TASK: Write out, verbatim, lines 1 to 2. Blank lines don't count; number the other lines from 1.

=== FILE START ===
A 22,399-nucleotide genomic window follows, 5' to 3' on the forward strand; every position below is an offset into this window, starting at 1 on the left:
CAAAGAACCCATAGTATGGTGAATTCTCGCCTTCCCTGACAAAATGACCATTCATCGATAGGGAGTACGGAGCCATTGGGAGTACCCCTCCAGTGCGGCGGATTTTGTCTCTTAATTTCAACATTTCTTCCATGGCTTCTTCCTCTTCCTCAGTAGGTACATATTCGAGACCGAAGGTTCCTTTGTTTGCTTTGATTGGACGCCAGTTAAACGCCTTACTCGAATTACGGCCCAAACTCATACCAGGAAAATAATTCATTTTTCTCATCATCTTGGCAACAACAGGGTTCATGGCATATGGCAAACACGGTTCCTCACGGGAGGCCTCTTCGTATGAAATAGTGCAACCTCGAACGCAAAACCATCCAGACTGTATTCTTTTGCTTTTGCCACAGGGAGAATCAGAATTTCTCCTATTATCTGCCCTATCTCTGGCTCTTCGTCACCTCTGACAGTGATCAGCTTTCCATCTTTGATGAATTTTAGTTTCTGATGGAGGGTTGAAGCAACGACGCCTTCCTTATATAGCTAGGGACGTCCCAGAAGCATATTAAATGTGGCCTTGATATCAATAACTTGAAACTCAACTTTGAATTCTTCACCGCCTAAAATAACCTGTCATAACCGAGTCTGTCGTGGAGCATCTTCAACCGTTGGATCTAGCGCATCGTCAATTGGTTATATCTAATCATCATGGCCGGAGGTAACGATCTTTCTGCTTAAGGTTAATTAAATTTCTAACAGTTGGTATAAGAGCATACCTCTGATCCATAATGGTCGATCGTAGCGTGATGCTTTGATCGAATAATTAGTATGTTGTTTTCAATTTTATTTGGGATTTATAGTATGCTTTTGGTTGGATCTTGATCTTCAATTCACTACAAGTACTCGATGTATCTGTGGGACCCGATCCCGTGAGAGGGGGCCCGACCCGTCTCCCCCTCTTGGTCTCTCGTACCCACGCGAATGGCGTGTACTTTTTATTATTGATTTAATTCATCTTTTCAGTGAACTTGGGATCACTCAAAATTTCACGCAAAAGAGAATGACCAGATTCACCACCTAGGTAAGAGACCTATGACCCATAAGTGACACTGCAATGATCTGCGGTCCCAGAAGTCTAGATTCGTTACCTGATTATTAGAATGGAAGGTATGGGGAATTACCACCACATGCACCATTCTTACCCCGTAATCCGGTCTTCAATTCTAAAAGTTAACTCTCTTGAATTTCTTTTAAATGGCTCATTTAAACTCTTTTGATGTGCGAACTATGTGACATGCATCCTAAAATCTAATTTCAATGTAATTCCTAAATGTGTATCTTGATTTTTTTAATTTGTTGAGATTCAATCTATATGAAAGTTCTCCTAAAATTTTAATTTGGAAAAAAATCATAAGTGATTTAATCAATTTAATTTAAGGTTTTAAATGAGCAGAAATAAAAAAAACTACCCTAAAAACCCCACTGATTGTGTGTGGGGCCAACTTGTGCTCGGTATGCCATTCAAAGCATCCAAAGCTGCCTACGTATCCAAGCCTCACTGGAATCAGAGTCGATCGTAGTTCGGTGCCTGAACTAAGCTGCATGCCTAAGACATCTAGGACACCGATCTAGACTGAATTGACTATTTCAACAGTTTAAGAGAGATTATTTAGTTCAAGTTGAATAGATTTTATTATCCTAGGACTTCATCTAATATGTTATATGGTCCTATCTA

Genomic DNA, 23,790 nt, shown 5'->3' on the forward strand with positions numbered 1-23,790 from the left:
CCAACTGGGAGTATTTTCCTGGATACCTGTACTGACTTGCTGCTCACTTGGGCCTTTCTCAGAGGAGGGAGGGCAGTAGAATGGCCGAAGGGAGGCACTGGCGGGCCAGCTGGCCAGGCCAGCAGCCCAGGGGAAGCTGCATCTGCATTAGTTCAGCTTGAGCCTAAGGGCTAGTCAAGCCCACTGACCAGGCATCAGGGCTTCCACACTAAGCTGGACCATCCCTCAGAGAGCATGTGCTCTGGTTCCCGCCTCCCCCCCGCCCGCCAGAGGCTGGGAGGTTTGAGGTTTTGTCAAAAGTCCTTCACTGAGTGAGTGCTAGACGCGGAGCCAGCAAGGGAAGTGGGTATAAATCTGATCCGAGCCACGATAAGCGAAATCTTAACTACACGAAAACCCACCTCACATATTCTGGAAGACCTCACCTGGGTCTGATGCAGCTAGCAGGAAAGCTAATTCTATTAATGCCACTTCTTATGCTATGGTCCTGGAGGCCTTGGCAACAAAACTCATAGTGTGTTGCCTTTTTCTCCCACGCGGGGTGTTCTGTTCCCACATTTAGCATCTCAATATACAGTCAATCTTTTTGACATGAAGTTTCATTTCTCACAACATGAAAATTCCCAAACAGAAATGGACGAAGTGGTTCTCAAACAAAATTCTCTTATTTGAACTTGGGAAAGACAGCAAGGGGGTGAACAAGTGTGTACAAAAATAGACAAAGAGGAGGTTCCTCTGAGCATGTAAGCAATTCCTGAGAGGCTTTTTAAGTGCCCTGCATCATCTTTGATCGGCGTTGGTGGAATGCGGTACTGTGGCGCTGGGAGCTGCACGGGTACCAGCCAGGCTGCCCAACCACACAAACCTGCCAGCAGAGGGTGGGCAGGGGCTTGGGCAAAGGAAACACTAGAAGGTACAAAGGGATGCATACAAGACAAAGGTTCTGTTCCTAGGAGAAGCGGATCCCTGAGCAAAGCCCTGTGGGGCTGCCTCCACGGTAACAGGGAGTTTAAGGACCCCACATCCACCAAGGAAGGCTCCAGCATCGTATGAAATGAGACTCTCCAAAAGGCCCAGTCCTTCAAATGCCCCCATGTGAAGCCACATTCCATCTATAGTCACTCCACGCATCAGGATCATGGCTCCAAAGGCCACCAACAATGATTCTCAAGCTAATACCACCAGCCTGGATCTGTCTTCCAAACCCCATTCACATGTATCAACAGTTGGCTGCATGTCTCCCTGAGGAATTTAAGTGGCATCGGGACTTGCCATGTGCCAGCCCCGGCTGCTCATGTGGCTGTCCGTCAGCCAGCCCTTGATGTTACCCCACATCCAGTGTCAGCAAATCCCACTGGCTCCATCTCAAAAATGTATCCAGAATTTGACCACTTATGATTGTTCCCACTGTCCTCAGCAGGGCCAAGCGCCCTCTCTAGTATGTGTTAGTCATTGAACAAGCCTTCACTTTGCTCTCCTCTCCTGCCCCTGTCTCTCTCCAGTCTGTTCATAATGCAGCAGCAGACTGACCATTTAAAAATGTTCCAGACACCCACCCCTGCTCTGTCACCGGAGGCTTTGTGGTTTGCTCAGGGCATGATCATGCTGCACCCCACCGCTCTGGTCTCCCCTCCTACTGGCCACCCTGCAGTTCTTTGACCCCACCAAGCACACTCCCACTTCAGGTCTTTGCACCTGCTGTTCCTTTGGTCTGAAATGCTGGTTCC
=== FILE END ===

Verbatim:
A 22,399-nucleotide genomic window follows, 5' to 3' on the forward strand; every position below is an offset into this window, starting at 1 on the left:
CAAAGAACCCATAGTATGGTGAATTCTCGCCTTCCCTGACAAAATGACCATTCATCGATAGGGAGTACGGAGCCATTGGGAGTACCCCTCCAGTGCGGCGGATTTTGTCTCTTAATTTCAACATTTCTTCCATGGCTTCTTCCTCTTCCTCAGTAGGTACATATTCGAGACCGAAGGTTCCTTTGTTTGCTTTGATTGGACGCCAGTTAAACGCCTTACTCGAATTACGGCCCAAACTCATACCAGGAAAATAATTCATTTTTCTCATCATCTTGGCAACAACAGGGTTCATGGCATATGGCAAACACGGTTCCTCACGGGAGGCCTCTTCGTATGAAATAGTGCAACCTCGAACGCAAAACCATCCAGACTGTATTCTTTTGCTTTTGCCACAGGGAGAATCAGAATTTCTCCTATTATCTGCCCTATCTCTGGCTCTTCGTCACCTCTGACAGTGATCAGCTTTCCATCTTTGATGAATTTTAGTTTCTGATGGAGGGTTGAAGCAACGACGCCTTCCTTATATAGCTAGGGACGTCCCAGAAGCATATTAAATGTGGCCTTGATATCAATAACTTGAAACTCAACTTTGAATTCTTCACCGCCTAAAATAACCTGTCATAACCGAGTCTGTCGTGGAGCATCTTCAACCGTTGGATCTAGCGCATCGTCAATTGGTTATATCTAATCATCATGGCCGGAGGTAACGATCTTTCTGCTTAAGGTTAATTAAATTTCTAACAGTTGGTATAAGAGCATACCTCTGATCCATAATGGTCGATCGTAGCGTGATGCTTTGATCGAATAATTAGTATGTTGTTTTCAATTTTATTTGGGATTTATAGTATGCTTTTGGTTGGATCTTGATCTTCAATTCACTACAAGTACTCGATGTATCTGTGGGACCCGATCCCGTGAGAGGGGGCCCGACCCGTCTCCCCCTCTTGGTCTCTCGTACCCACGCGAATGGCGTGTACTTTTTATTATTGATTTAATTCATCTTTTCAGTGAACTTGGGATCACTCAAAATTTCACGCAAAAGAGAATGACCAGATTCACCACCTAGGTAAGAGACCTATGACCCATAAGTGACACTGCAATGATCTGCGGTCCCAGAAGTCTAGATTCGTTACCTGATTATTAGAATGGAAGGTATGGGGAATTACCACCACATGCACCATTCTTACCCCGTAATCCGGTCTTCAATTCTAAAAGTTAACTCTCTTGAATTTCTTTTAAATGGCTCATTTAAACTCTTTTGATGTGCGAACTATGTGACATGCATCCTAAAATCTAATTTCAATGTAATTCCTAAATGTGTATCTTGATTTTTTTAATTTGTTGAGATTCAATCTATATGAAAGTTCTCCTAAAATTTTAATTTGGAAAAAAATCATAAGTGATTTAATCAATTTAATTTAAGGTTTTAAATGAGCAGAAATAAAAAAAACTACCCTAAAAACCCCACTGATTGTGTGTGGGGCCAACTTGTGCTCGGTATGCCATTCAAAGCATCCAAAGCTGCCTACGTATCCAAGCCTCACTGGAATCAGAGTCGATCGTAGTTCGGTGCCTGAACTAAGCTGCATGCCTAAGACATCTAGGACACCGATCTAGACTGAATTGACTATTTCAACAGTTTAAGAGAGATTATTTAGTTCAAGTTGAATAGATTTTATTATCCTAGGACTTCATCTAATATGTTATATGGTCCTATCTA